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Unformatted text preview: ANALYSIS EXERCISE 14â€“SOLUTIONS 1. (a) For the lower bound, s (2 n ) = a (1) + a (2) + a (3) + a (4) + Â·Â·Â· + a (8) + Â·Â·Â· + a (2 n ) â‰¥ a (1) + a (2) + 2 a (4) + 4 a (8) + Â·Â·Â· + 2 n 1 a (2 n ) â‰¥ 1 2 { a (1) + 2 a (2) + 4 a (4) + 8 a (8) + Â·Â·Â· + 2 n a (2 n ) } . For the upper bound, group terms 1, 2 to 3, 4 to 7, 8 to 15, etc. and take the smallest each time to get s (2 n ) = a (1) + a (2) + a (3) + a (4) + Â·Â·Â· + a (8) + Â·Â·Â· + a (2 n ) â‰¤ a (1) + 2 a (2) + 4 a (4) + 8 a (8) + Â·Â·Â· + 2 n 1 a (2 n 1 ) + a (2 n ) (b) Denote by Ëœ s ( n ) the nth partial sum of âˆ‘ âˆž k =1 2 k a (2 k ). The result in (a) may be rewritten 1 2 Ëœ s ( n ) â‰¤ s (2 n ) â‰¤ Ëœ s ( n 1) + a (2 n ) . Note that ( s ( n )) and (Ëœ s ( n )) are monotone increasing sequences. If âˆ‘ âˆž n =1 a ( n ) converges to s then of course s ( n ) and hence s (2 n ) converge to s . By (a), the sequence (Ëœ s ( n )) is then bounded above by 2 s . So âˆ‘ âˆž n =1 2 n a (2 n ) converges by Theorem 3.4.3. On the other hand, if âˆ‘ âˆž n =1 2 n a (2 n ) converges to Ëœ s , say, then the sequence Ëœ s ( n ) converges to Ëœ s and is bounded above by Ëœ s . By (a), s (2 n ) â‰¤ Ëœ s...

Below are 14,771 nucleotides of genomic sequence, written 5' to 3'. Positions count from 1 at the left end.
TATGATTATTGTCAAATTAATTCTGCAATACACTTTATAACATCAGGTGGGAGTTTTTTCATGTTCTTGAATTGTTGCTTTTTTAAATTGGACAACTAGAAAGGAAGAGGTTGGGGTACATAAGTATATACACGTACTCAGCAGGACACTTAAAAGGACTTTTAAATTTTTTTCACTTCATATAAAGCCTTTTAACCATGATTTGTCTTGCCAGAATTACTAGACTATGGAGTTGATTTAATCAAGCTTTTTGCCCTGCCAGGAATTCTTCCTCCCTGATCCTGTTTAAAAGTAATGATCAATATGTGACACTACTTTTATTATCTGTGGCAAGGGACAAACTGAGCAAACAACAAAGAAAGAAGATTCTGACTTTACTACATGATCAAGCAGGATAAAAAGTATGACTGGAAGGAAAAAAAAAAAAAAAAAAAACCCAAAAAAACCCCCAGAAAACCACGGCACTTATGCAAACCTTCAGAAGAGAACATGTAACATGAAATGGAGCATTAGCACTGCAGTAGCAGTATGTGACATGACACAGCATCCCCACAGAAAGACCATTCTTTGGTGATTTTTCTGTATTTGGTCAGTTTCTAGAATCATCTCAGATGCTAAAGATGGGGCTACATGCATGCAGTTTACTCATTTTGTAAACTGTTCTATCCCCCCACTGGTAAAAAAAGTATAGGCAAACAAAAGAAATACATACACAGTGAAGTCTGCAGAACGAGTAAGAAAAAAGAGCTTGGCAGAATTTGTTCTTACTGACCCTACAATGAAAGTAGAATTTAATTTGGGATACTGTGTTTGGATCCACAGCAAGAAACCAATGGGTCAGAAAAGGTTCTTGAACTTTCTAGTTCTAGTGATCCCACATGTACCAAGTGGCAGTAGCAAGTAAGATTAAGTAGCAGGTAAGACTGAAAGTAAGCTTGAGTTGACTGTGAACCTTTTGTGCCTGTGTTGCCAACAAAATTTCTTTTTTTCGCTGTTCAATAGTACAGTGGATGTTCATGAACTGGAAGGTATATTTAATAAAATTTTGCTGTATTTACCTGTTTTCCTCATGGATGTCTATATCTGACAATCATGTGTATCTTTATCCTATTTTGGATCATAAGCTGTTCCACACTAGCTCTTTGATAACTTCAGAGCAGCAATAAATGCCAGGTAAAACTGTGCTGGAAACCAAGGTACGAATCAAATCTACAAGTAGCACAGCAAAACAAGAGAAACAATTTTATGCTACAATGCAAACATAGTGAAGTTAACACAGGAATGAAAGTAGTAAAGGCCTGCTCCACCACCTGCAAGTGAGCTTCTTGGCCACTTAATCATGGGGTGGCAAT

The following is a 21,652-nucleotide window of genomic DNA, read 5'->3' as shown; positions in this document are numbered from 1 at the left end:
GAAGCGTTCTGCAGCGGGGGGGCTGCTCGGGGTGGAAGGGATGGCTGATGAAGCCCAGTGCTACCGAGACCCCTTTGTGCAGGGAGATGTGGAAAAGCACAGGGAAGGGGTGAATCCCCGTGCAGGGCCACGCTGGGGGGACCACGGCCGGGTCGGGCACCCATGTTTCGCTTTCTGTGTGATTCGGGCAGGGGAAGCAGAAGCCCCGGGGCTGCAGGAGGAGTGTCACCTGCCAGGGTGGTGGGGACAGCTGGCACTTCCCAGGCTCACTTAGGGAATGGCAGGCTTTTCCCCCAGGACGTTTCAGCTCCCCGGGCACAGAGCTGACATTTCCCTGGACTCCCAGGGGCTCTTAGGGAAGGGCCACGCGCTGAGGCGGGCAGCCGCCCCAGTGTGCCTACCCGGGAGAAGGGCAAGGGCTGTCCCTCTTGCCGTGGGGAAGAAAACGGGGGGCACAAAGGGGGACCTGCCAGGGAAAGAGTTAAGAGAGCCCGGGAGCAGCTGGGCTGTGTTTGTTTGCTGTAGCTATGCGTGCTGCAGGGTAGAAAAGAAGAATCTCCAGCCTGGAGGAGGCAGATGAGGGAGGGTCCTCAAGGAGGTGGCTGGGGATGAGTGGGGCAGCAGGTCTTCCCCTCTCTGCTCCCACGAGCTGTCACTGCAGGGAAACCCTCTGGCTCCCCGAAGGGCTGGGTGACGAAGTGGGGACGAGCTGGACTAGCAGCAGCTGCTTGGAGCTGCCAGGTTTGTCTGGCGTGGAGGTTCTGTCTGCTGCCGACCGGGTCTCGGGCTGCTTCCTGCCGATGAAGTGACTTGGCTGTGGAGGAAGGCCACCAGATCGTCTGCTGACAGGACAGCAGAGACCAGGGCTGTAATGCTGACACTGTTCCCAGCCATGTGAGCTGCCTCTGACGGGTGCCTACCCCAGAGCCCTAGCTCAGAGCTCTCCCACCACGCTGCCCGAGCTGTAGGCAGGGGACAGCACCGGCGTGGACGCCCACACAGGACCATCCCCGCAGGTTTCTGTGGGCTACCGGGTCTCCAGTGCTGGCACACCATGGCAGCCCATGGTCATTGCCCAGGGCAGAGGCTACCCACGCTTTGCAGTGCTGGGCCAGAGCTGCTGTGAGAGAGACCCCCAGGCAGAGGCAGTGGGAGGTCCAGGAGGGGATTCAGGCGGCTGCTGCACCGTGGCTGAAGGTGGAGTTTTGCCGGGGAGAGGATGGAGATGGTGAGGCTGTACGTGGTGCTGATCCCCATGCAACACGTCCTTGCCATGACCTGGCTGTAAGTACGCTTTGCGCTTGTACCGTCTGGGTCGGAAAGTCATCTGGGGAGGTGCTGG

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This note was uploaded on 02/25/2010 for the course MATHEMATIC 11007 taught by Professor Spyros during the Winter '10 term at Bristol Community College.
 Winter '10
 Spyros

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